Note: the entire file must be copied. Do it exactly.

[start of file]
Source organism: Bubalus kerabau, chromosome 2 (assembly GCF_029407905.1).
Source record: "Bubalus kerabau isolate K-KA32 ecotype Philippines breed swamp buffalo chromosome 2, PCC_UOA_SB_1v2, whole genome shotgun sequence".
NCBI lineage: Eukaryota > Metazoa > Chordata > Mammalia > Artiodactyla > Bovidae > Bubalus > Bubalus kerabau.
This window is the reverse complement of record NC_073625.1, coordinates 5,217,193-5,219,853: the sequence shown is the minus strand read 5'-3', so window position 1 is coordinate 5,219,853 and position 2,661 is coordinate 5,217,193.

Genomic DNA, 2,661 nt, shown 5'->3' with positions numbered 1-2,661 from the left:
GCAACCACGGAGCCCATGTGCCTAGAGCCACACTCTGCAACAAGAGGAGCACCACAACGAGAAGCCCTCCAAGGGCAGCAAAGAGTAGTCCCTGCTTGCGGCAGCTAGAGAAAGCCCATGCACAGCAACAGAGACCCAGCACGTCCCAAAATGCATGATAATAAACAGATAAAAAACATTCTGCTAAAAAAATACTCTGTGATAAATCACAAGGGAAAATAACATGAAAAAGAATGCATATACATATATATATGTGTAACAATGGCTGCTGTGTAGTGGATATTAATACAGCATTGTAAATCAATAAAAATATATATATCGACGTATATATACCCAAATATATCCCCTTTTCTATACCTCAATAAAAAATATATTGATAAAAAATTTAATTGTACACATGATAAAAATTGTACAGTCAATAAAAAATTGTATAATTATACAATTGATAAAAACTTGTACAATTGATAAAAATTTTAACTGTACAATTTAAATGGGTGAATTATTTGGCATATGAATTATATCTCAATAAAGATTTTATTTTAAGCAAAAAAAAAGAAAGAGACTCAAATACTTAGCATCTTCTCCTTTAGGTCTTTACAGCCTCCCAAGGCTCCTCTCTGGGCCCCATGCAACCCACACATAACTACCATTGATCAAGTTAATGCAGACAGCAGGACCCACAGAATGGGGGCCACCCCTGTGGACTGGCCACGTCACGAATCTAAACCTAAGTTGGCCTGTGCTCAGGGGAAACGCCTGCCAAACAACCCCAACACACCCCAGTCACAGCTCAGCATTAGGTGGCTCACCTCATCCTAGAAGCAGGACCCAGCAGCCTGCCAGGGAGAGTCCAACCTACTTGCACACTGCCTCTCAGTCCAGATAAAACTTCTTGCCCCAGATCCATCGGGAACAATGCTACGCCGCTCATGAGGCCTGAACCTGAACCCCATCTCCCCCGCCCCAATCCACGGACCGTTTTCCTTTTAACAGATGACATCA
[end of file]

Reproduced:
Source organism: Bubalus kerabau, chromosome 2 (assembly GCF_029407905.1).
Source record: "Bubalus kerabau isolate K-KA32 ecotype Philippines breed swamp buffalo chromosome 2, PCC_UOA_SB_1v2, whole genome shotgun sequence".
NCBI lineage: Eukaryota > Metazoa > Chordata > Mammalia > Artiodactyla > Bovidae > Bubalus > Bubalus kerabau.
This window is the reverse complement of record NC_073625.1, coordinates 5,217,193-5,219,853: the sequence shown is the minus strand read 5'-3', so window position 1 is coordinate 5,219,853 and position 2,661 is coordinate 5,217,193.

Genomic DNA, 2,661 nt, shown 5'->3' with positions numbered 1-2,661 from the left:
GCAACCACGGAGCCCATGTGCCTAGAGCCACACTCTGCAACAAGAGGAGCACCACAACGAGAAGCCCTCCAAGGGCAGCAAAGAGTAGTCCCTGCTTGCGGCAGCTAGAGAAAGCCCATGCACAGCAACAGAGACCCAGCACGTCCCAAAATGCATGATAATAAACAGATAAAAAACATTCTGCTAAAAAAATACTCTGTGATAAATCACAAGGGAAAATAACATGAAAAAGAATGCATATACATATATATATGTGTAACAATGGCTGCTGTGTAGTGGATATTAATACAGCATTGTAAATCAATAAAAATATATATATCGACGTATATATACCCAAATATATCCCCTTTTCTATACCTCAATAAAAAATATATTGATAAAAAATTTAATTGTACACATGATAAAAATTGTACAGTCAATAAAAAATTGTATAATTATACAATTGATAAAAACTTGTACAATTGATAAAAATTTTAACTGTACAATTTAAATGGGTGAATTATTTGGCATATGAATTATATCTCAATAAAGATTTTATTTTAAGCAAAAAAAAAGAAAGAGACTCAAATACTTAGCATCTTCTCCTTTAGGTCTTTACAGCCTCCCAAGGCTCCTCTCTGGGCCCCATGCAACCCACACATAACTACCATTGATCAAGTTAATGCAGACAGCAGGACCCACAGAATGGGGGCCACCCCTGTGGACTGGCCACGTCACGAATCTAAACCTAAGTTGGCCTGTGCTCAGGGGAAACGCCTGCCAAACAACCCCAACACACCCCAGTCACAGCTCAGCATTAGGTGGCTCACCTCATCCTAGAAGCAGGACCCAGCAGCCTGCCAGGGAGAGTCCAACCTACTTGCACACTGCCTCTCAGTCCAGATAAAACTTCTTGCCCCAGATCCATCGGGAACAATGCTACGCCGCTCATGAGGCCTGAACCTGAACCCCATCTCCCCCGCCCCAATCCACGGACCGTTTTCCTTTTAACAGATGACATCA